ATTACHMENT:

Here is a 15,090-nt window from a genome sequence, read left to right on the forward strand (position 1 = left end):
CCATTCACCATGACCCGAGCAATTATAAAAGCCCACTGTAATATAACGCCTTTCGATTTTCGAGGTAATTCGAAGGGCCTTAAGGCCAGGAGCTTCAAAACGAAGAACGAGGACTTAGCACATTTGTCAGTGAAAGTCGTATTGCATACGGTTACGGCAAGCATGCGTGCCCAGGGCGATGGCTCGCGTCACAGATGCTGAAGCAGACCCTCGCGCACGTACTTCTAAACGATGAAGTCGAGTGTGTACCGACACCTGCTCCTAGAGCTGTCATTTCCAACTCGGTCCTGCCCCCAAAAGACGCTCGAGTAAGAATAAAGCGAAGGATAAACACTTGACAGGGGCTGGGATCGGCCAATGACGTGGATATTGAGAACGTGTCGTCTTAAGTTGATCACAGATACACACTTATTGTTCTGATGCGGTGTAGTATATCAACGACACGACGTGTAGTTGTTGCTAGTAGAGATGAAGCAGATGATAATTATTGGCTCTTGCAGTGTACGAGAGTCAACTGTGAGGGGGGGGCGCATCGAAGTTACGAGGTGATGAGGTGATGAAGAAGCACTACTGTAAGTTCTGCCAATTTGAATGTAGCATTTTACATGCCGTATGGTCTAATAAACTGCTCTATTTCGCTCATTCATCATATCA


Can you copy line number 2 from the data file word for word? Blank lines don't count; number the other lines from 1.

CCATTCACCATGACCCGAGCAATTATAAAAGCCCACTGTAATATAACGCCTTTCGATTTTCGAGGTAATTCGAAGGGCCTTAAGGCCAGGAGCTTCAAAACGAAGAACGAGGACTTAGCACATTTGTCAGTGAAAGTCGTATTGCATACGGTTACGGCAAGCATGCGTGCCCAGGGCGATGGCTCGCGTCACAGATGCTGAAGCAGACCCTCGCGCACGTACTTCTAAACGATGAAGTCGAGTGTGTACCGACACCTGCTCCTAGAGCTGTCATTTCCAACTCGGTCCTGCCCCCAAAAGACGCTCGAGTAAGAATAAAGCGAAGGATAAACACTTGACAGGGGCTGGGATCGGCCAATGACGTGGATATTGAGAACGTGTCGTCTTAAGTTGATCACAGATACACACTTATTGTTCTGATGCGGTGTAGTATATCAACGACACGACGTGTAGTTGTTGCTAGTAGAGATGAAGCAGATGATAATTATTGGCTCTTGCAGTGTACGAGAGTCAACTGTGAGGGGGGGGCGCATCGAAGTTACGAGGTGATGAGGTGATGAAGAAGCACTACTGTAAGTTCTGCCAATTTGAATGTAGCATTTTACATGCCGTATGGTCTAATAAACTGCTCTATTTCGCTCATTCATCATATCA